How To Recognize Alzheimer's Early: 9 Typical Signs And Symptoms

March 30, 2018

Alzheimer's disease is not always easy to recognize in its early stages. Some may even mistake the changes in thinking and behavior associated with Alzheimer's for normal signs of aging. But dementia doesn't affect everyone who is getting older.

Some people still have a sharp mind when they are in their eighties, nineties, and beyond. But some are less fortunate and start to show signs of dementia in their sixties or even earlier.

Below we list several signs of Alzheimer's that appear at the onset of the disease:

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1. Memory problems

Memory problems are the main and best-known symptom of Alzheimer's disease. Someone with mild Alzheimer's usually has trouble remembering things he or she did during the day or the week, important dates and events, and people he or she has met recently. As the disease progresses, it becomes harder and harder to recall and memorize things.

It's common for older people to forget things, such as names, dates, and events, and then remember them later. It may take them longer to retrieve this information from their memory, but the information isn't lost.

2. Trouble finding the right words to express one's thoughts.

It's another sign of the failing memory often seen in people with Alzheimer's. In the beginning, it becomes hard to recall difficult words that a person doesn't use often. Then, it gets increasingly difficult to recall even simple words used every day, such as names of household objects.

Again, it's common for older people without dementia to forget certain words, but they usually come to mind later.

3. Difficulty completing routine tasks.

For someone in the early stage of Alzheimer's, it gets difficult to perform usual day-to-day tasks, such as following a recipe they have used countless times or writing a shopping list.

Older folks who aren't affected by Alzheimer's may occasionally need help with everyday tasks (say, asking their grandchild to teach them how to use a smartphone), but they to do things such as cooking or making lists without anybody's help.

4. Getting lost in familiar places.

People with early Alzheimer's may have trouble walking or driving to a familiar place, as they can't recall how to get there.

On the other hand, getting lost in a place one hasn't been to for ages or having trouble finding a way there can happen to anyone, including young people.

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5. Difficulty managing finances.

For a person with early Alzheimer’s, it gets difficult to keep track of their spending, do their taxes, and manage other financial issues.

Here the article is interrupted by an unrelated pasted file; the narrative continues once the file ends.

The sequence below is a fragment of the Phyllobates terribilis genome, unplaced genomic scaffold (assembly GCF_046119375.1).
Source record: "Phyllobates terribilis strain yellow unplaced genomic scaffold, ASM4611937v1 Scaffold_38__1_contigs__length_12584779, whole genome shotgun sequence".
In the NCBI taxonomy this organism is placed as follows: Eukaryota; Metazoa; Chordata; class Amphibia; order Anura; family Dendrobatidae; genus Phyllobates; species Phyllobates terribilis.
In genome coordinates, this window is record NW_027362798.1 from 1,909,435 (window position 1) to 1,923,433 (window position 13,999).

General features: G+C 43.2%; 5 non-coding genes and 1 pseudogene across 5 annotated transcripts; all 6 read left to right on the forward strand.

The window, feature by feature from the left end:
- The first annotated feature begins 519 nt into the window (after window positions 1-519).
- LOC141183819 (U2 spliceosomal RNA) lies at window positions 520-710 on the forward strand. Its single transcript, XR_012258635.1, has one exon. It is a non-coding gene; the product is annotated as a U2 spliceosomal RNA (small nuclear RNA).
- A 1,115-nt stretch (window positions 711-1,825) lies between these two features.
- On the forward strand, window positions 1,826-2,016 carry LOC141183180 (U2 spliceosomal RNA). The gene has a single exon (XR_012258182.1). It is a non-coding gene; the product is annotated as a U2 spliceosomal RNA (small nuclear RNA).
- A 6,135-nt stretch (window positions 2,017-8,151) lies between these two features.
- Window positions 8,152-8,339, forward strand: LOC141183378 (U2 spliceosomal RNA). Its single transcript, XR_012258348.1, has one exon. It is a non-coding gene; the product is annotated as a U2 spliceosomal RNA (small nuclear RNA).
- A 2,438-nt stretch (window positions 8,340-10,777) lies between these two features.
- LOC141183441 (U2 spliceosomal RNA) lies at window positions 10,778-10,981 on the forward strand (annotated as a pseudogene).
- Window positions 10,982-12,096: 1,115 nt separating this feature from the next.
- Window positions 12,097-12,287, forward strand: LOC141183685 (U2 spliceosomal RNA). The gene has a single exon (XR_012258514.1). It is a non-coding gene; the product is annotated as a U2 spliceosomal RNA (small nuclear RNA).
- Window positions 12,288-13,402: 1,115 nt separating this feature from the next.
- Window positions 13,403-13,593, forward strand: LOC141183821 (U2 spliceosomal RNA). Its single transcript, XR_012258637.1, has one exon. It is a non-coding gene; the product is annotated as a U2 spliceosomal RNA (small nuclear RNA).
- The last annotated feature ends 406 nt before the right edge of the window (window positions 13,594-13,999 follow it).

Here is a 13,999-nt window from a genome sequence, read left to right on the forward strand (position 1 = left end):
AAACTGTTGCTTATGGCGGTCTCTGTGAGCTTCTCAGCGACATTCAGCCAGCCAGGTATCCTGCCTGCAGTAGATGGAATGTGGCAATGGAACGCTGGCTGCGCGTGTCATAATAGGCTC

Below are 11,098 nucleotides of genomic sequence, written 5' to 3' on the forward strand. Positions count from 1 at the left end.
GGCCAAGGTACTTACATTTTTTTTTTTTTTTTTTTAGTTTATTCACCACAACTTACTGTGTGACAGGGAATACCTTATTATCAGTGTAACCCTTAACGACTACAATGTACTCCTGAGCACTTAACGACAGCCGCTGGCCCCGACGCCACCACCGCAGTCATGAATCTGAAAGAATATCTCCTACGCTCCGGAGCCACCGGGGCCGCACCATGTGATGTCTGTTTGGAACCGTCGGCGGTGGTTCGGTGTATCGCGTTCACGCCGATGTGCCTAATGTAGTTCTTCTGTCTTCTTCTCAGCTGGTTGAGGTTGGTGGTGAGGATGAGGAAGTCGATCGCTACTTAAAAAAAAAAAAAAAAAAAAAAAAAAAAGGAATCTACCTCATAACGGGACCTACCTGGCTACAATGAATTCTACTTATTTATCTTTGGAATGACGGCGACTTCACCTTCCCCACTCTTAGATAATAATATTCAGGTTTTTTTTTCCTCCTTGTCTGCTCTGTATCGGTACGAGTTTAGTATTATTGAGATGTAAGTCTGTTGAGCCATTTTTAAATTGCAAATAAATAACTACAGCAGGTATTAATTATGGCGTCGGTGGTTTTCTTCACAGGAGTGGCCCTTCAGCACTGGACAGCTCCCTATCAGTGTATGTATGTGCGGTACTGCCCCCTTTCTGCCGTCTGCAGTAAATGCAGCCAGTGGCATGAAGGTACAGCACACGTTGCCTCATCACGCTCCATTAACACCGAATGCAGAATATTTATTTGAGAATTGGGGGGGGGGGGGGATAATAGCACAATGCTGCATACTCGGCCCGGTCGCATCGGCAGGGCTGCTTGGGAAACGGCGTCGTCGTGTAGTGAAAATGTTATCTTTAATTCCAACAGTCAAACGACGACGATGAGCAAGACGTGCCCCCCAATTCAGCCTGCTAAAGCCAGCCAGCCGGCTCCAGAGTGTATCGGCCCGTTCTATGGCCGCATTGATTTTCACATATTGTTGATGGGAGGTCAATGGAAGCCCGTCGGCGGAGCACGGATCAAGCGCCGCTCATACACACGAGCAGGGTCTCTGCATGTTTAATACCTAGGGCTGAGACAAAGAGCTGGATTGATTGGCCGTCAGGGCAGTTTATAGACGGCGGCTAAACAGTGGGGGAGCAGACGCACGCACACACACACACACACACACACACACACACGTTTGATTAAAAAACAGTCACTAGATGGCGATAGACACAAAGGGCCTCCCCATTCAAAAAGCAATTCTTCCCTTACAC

Forgetting to pay a bill only once most certainly isn't a sign of the disease.

6. Losing the thread.

Inability to follow a complex plotline, difficulty following a conversation, or forgetting what one was going to say mid-sentence may all be early signs of Alzheimer's.

If it happens to you only occasionally, such as when a conversation is boring and your mind starts to wander, there's probably no reason to worry.

7. Forgetting where you put your stuff.

It's common for people with early dementia to put things in odd places, and then having difficulty finding them.

If you absent-mindedly put coffee in the fridge and not in the cabinet, you shouldn't worry. You only have to be concerned if you misplace things regularly.

8. Changes in mood and personality.

Someone with Alzheimer's may become anxious, depressed, paranoid, or more aggressive, even when there are no obvious triggers for such changes.

In older people without Alzheimer's, mood changes are common, but their core personality traits are unlikely to change.

9. Apathy

People with Alzheimer's tend to become socially withdrawn and give up their hobbies and other activities, as it becomes harder for them to make sense of the world and communication between people.

Older people, in general, may withdraw from some activities for a different reason - they simply have less energy.

If you notice these signs in yourself or in someone you love, please do see a doctor. With the right treatment, the progression of Alzheimer's can be slowed down, at least to some extent.

Source: Alzheimer's Association, Harvard Health, Reader's Digest, National Institute of Aging

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This article is solely for informational purposes. Do not self-diagnose or self-medicate, and in all cases consult a certified healthcare professional before using any information presented in the article. The editorial board does not guarantee any results and does not bear any responsibility for harm that may result from using the information provided in the article.